By Fanchette Grunblatt
A crowd of over 250 people gathered Sunday to remember Charles Oddo, an East Northport native and police officer who was killed while on duty 20 years ago, by renaming Verleye Park in his honor.
Oddo, an officer with the New York Police Department, was killed on Feb. 17, 1996 after he was fatally struck by an SUV while re-routing traffic at an accident scene in Brooklyn. He was 33.
As a child, Oddo lived within walking distance of, and often played at, the park on Verleye Avenue, which has been renamed to Charles A. Oddo Verleye Park by the Huntington Town Board following unanimous approval of a resolution sponsored by Councilman Eugene Cook.
“Now, when a child walks into Verleye Park and asks, ‘Who is Charles Oddo?’ we can tell them the story of a brave, generous man who gave so much to his community and was taken from us far too young,” Cook said.
Family, friends, neighbors, and former colleagues on the police force and at the fire department were present for the ceremony, including Oddo’s sister, Maria Oddo Forger.
“Today, we gather together once more in the town he and I grew up in, in our neighborhood park, and celebrate his memory, his fervent heart and selfless love which sent itself out daily in helping others, never blowing a trumpet before him and never seeing his actions as being noble, no, just necessary to ensure a better outcome for someone in need,” Forger said. “Today, you show us by your loyalty to him and his memory that you are indeed, family, for you have not forgotten him nor ceased to honor his memory.”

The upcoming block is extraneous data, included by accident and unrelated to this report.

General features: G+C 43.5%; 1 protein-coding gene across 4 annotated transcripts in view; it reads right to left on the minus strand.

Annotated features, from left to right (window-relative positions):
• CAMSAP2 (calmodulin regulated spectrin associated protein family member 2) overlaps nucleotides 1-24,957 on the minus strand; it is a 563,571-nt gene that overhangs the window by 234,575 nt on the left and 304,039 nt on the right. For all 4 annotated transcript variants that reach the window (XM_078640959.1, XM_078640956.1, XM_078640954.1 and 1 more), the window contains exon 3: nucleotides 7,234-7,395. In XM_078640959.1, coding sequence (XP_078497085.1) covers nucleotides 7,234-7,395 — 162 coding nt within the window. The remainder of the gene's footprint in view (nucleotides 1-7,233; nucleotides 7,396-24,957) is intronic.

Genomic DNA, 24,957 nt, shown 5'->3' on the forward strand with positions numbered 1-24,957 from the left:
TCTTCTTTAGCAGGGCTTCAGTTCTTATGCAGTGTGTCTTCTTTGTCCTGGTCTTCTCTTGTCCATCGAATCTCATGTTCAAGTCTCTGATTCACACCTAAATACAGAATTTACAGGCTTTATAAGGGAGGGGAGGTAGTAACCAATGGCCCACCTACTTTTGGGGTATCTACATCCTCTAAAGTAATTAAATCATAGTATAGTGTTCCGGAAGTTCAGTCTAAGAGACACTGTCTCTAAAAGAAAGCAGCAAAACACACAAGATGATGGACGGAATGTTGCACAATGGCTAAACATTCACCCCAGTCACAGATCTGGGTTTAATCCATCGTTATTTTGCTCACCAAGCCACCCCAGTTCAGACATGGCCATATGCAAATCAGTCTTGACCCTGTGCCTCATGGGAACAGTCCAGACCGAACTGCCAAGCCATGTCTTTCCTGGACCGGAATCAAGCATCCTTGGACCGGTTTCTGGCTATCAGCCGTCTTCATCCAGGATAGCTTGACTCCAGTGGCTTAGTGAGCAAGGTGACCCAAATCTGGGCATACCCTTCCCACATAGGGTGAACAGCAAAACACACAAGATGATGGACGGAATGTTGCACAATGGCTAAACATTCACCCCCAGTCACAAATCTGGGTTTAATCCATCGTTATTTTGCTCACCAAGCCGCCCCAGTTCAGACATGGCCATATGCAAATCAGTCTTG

In 1981, Oddo graduated from Elwood-John Glenn High School, and the next year he joined up with the Commack Fire Department, serving as a firefighter, paramedic and mechanic.
Oddo became an officer in the footsteps of his father, who was a highway cop in Suffolk. In 1990, he joined the NYPD. He became a highway cop in 1995 when he was transferred to Brooklyn’s Highway Unit #2.
Those who knew Oddo called him “chuckles” for his good nature and perpetual smile.
John Bicocchi, president of the Commack Fire Department, and fellow firefighters pushed for the park to be renamed in line with the 20-year anniversary of Oddo’s death.
Bicocchi, who is also a retired NYPD sergeant, said Oddo has long been an example of what the Commack Fire Department hopes its members can be. In an interview, he said his breath was taken away when he heard the news of Oddo’s death. He said members of the Commack Fire Department were shocked and devastated by the loss.
“He lived by a code of conduct, a work ethic instilled by his parents. He was a dedicated public servant, both at work and at home,” Bicocchi said. “We will be will be especially proud to pass this park and continue his legacy as best we can, bringing public safety and service to the community we serve.”
Huntington Supervisor Frank Petrone called Oddo a hero, a person of inspiration and a “person everyone liked.”
“When he was lost, people came by. They came in droves because people recognized who he really was and today, we want to put that memory here, in his home town, and we want to make sure it is everlasting,” Petrone said. “We want to mark today as a day of memory, a day of celebration.”